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Enviros fear natural gas loophole in Clean Power Plan

This story was updated Tuesday, Oct. 18.

RICHMOND, Va. — Environmental groups are worried a technicality could undermine the carbon-cutting goals of the Clean Power Plan in Virginia and beyond.

The state's major utility, Dominion, recently defended a plan to comply with U.S. EPA's climate rule that would not lower overall emissions. Green groups, meanwhile, urged a carbon action team assigned by Gov. Terry McAuliffe (D) to seek deeper greenhouse gas reductions.

They worry Dominion plans to build a large fleet of carbon-emitting natural gas plants and still meet the requirements of the Clean Power Plan.

"We cannot look at doing the bare minimum. ... We need this administration to act and actually reduce the pollution we're putting into the air," Michael Town, director of Virginia's League of Conservation Voters, said at a meeting on the state Capitol campus.

"If we choose to go down a path where we're going to let the status quo take over, for the next 50 years we're going to be burning fossil fuels," he said.

Natural gas plants emit carbon at a lower rate than coal plants. So depending on their fuel mix, utilities around the country could theoretically add more gas plants to their portfolios and reduce carbon rates while increasing overall emissions. Some states may see that as a way to leave room for economic growth that might require more cheap power.

Green groups have long warned of that possibility, but their concerns are becoming more acute as companies dig into options.

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"There's definitely a worry there," said Liz Perera, climate policy director for the Sierra Club.

Virginia offers a window into growing pains other states may face as they try to meet federal climate rules. Similar debates could reach governors' offices and air agencies around the country if the Clean Power Plan moves forward. Officials will have to vigilantly weigh environmental goals versus costs to make sure they're getting the best balance for consumers.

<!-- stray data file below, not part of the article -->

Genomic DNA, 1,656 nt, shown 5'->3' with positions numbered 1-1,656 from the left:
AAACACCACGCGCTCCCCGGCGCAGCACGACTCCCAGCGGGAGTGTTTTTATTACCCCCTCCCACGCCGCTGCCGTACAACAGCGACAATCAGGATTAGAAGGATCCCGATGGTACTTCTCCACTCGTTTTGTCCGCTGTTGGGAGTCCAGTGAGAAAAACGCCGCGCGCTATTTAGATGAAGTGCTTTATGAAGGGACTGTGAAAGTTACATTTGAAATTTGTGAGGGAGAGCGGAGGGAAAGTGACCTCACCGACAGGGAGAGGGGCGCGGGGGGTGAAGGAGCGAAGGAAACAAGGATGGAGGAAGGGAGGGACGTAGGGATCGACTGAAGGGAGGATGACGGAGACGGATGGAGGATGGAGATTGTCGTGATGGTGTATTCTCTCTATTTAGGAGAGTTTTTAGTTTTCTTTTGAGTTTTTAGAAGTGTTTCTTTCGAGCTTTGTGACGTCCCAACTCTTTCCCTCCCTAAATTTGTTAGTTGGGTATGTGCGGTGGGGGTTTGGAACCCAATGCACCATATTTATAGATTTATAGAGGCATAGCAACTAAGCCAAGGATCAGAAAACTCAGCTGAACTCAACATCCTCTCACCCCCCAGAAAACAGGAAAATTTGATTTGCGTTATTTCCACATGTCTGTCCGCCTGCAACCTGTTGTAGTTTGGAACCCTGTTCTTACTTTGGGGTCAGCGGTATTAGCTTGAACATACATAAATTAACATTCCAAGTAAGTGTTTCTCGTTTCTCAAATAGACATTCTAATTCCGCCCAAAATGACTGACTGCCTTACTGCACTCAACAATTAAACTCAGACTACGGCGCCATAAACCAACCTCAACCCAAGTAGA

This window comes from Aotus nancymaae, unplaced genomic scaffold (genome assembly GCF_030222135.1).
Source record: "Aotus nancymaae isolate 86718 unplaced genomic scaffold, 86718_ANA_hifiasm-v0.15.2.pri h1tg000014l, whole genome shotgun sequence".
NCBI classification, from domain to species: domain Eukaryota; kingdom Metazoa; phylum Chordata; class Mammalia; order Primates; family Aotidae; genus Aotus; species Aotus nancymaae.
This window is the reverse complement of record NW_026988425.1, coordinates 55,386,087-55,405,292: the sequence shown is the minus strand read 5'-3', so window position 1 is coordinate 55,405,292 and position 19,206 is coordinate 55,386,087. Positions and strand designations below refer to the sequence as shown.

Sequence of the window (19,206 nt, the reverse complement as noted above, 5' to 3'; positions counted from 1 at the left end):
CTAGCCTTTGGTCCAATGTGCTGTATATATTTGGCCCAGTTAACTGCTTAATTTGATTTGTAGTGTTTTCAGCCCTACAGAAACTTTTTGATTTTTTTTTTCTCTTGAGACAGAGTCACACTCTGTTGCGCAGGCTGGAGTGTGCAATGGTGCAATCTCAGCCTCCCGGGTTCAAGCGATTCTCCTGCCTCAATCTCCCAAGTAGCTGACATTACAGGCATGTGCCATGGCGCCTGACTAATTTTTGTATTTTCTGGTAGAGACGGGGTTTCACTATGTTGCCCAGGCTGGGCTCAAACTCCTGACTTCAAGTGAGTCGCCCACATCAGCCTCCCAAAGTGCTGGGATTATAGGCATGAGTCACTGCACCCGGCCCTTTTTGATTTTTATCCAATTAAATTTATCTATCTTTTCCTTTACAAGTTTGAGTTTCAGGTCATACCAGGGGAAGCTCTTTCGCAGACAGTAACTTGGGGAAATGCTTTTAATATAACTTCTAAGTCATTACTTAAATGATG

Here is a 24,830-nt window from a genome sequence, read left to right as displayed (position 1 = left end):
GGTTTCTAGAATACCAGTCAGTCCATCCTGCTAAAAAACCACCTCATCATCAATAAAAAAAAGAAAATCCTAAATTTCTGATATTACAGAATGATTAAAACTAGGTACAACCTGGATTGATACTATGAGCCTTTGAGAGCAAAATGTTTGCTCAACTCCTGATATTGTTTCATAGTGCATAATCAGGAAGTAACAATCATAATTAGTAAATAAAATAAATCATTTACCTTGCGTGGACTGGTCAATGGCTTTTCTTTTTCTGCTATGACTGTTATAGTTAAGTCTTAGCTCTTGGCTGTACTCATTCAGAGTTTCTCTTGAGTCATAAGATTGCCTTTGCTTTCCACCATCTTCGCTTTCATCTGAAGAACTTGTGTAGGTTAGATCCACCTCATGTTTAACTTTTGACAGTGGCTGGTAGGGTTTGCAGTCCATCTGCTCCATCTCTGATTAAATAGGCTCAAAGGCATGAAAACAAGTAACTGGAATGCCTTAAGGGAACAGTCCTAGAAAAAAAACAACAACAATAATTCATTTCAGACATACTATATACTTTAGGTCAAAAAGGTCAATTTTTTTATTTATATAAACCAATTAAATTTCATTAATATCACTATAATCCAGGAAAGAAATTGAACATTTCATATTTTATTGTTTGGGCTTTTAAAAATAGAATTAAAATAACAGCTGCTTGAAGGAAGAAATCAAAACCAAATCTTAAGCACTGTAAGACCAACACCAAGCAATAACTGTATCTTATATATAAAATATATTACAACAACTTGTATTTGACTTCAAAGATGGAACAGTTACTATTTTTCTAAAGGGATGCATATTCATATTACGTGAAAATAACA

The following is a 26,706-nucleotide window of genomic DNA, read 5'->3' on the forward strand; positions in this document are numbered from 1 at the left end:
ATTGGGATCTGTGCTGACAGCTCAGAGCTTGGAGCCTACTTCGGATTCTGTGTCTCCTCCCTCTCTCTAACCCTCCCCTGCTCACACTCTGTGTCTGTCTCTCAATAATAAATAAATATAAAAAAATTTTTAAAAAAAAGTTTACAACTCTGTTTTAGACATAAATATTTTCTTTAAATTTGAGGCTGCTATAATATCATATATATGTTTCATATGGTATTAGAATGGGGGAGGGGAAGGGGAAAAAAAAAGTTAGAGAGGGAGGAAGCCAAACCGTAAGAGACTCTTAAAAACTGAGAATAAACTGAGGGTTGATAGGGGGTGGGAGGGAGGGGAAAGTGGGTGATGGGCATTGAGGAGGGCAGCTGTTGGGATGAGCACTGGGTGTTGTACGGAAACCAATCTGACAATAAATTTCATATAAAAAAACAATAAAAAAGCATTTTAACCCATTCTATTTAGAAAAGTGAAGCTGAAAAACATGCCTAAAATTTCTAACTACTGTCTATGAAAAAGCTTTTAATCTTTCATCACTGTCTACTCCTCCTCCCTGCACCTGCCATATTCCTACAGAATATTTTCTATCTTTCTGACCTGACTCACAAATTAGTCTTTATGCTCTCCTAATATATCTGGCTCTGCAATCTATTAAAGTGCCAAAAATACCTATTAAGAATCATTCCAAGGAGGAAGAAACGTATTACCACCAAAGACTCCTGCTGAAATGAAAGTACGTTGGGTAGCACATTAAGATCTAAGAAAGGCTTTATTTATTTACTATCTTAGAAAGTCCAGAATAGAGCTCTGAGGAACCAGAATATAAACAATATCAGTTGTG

An 83% emissions rise?

Virginia's GOP-controlled Legislature prohibited spending on Clean Power Plan work, so the governor assigned a group to look more broadly at carbon-cutting options.

Dominion thinks the state should focus on reducing the power sector's carbon intensity or rate, rather than overall carbon levels. With rate-based plans, some companies could build large amounts of natural-gas-fired power — a future environmental groups are fighting tooth and nail.

Power companies around the country are looking to natural gas as a cheap way to comply with the Clean Power Plan. PJM Interconnection, the Mid-Atlantic grid organization, noted in a presentation in Richmond last week that its states sit on top of two shale plays that have delivered inexpensive gas that has driven the market. This year, natural gas use is overtaking coal use in the power sector for the first time. Utilities are buying natural gas production companies and asking regulators to sign off on large pipelines that environmental groups are opposing because they think they will lock the country into gas use.